Personal Assistant Tips: Job Titles & Definitions

As a former Chief of Staff for the Saudi royal family, Brian Daniel had to manage a wide array of employees from various fields. Here is a list of job titles and definitions, aka job descriptions, for both domestic and corporate environments.

. Executive Personal Assistant (EPA): An EPA is usually the title for the person who is in the number-one position; the right-hand to the Principal (CEO, celebrity, family patriarch, etc). The EPA is usually in charge of other subordinate assistants, maids, nannies, chefs, drivers, security personnel and so on. The term “personal” as opposed to “administrative” in the title is just as it suggests, it is a very personal kind of situation.  If you work for an A-list celebrity, for example, that person is going to have agents, publicists, business managers, lawyers, and stylists.  The EPA is the only one that spends extended periods of time with the celebrity.


All of the other professionals just interact with intermittent phone calls and the occasional face-to-face meeting. Simply put, the EPA is like the unlawfully wedded spouse – which is not an exaggeration.  It is not at all uncommon for the EPA to spend more time with their boss than the boss spends with their husband, wife, boyfriend, or girlfriend. Because of this fact, the EPA is often the target of workplace sabotage from other colleagues because the back-biting and jealousy is so pervasive.


Executive personal assistants must have the flexibility to leave town on a moment’s notice


Executive Administrative Assistant (EAA): An EAA usually works in an office. In many ways they are the opposite of an EPA. They work exclusively in a business setting. A four-year degree is always required.  Although a four-year degree is preferred with an EPA position, one can obtain employment in that field without one. An Executive Administrative Assistant must also know how to type and be completely fluent in programs like Word, Excel, and PowerPoint.  Like the EPA position, an EAA is usually in charge of multiple subordinate assistants.  Although the EAA position requires a four-year degree and fluency in most computer applications, it usually pays less than the EPA position and is certainly not as glamorous.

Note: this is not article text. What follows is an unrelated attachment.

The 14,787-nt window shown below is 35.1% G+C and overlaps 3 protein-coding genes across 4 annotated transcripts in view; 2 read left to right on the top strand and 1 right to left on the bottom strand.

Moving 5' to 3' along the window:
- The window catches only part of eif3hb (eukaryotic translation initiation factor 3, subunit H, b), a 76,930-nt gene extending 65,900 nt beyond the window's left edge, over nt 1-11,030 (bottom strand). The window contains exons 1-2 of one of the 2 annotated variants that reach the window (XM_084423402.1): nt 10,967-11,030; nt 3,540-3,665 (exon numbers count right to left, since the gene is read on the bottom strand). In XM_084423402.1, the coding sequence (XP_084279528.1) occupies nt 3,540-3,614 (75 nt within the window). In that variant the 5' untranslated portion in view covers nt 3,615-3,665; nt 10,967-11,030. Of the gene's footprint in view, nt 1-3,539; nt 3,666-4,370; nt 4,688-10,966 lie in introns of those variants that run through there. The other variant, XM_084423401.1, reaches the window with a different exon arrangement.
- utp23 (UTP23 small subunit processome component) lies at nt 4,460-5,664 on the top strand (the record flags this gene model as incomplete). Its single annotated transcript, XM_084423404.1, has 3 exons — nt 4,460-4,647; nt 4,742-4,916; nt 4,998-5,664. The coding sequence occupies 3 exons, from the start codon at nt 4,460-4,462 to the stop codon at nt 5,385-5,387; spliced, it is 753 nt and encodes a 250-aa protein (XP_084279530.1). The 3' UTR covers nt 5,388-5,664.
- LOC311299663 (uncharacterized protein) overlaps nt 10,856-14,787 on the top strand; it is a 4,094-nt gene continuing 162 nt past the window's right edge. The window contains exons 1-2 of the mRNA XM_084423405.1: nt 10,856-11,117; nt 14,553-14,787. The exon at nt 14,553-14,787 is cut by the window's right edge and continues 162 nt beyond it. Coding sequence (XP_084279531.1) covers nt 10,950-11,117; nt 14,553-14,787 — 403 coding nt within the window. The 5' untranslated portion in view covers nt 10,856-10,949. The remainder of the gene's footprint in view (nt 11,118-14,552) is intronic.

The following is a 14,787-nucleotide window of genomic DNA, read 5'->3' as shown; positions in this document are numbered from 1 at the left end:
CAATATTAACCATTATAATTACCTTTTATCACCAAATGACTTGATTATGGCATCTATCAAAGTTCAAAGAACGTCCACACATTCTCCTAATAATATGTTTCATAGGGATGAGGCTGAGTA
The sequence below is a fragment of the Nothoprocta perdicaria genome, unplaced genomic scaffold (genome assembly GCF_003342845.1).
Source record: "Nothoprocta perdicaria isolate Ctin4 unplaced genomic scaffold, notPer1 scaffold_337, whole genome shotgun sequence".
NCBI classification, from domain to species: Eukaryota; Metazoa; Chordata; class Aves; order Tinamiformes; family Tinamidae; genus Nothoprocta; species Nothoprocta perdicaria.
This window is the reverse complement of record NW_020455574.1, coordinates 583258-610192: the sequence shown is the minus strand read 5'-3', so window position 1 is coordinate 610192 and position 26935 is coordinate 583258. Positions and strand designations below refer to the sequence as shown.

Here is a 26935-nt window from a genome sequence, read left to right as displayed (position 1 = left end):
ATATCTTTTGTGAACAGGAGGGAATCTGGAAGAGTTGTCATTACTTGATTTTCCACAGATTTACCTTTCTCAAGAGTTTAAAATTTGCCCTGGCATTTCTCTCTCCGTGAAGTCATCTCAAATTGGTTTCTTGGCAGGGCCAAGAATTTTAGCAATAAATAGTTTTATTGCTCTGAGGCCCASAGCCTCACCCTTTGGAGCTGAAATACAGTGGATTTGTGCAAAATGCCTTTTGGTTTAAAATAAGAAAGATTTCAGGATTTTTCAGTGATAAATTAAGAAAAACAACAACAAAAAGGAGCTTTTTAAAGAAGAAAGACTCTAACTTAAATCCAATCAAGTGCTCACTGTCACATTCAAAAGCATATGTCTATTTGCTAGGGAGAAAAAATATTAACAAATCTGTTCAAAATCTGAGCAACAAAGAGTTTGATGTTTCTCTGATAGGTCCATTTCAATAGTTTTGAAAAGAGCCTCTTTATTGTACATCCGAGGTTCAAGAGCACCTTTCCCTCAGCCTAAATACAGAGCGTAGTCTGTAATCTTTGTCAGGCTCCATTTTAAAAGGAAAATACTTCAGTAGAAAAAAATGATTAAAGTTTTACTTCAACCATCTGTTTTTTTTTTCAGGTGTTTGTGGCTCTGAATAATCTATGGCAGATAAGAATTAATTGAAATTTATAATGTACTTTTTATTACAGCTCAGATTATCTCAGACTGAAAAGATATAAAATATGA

Executive/Personal Assistant (with the slash / ): Although the words may be the same, an Executive/Personal Assistant (with the slash) is a hybrid position. In the “old school days,” the corporate world and personal world were completely separate for assistants. Now it is very common for VIPs to have an assistant that floats between both worlds, so part of the day/week is spent in the corporate office and the time is split between the home office (private family office) and other tasks out in the field.


When working for a busy celebrity or high net worth individual (HNWI), it’s very common to work during the day as an Executive (Administrative) Assistant in the office, then after 5 pm you put on your Personal Assistant hat and work at nights (and on weekends) with your boss. Because the industry has shifted toward the hybrid position, assistants that used to be exclusive to one area or the other are finding it harder and harder to obtain work. This is mostly true with the traditional “Personal Assistant” because they lack the ability to use MS Office Suite at an expert level. In other words, it’s much easier to teach an Administrative Assistant how to book a private jet than to teach a PA how to master Word, Excel and Powerpoint (classic “old dog new tricks” situation).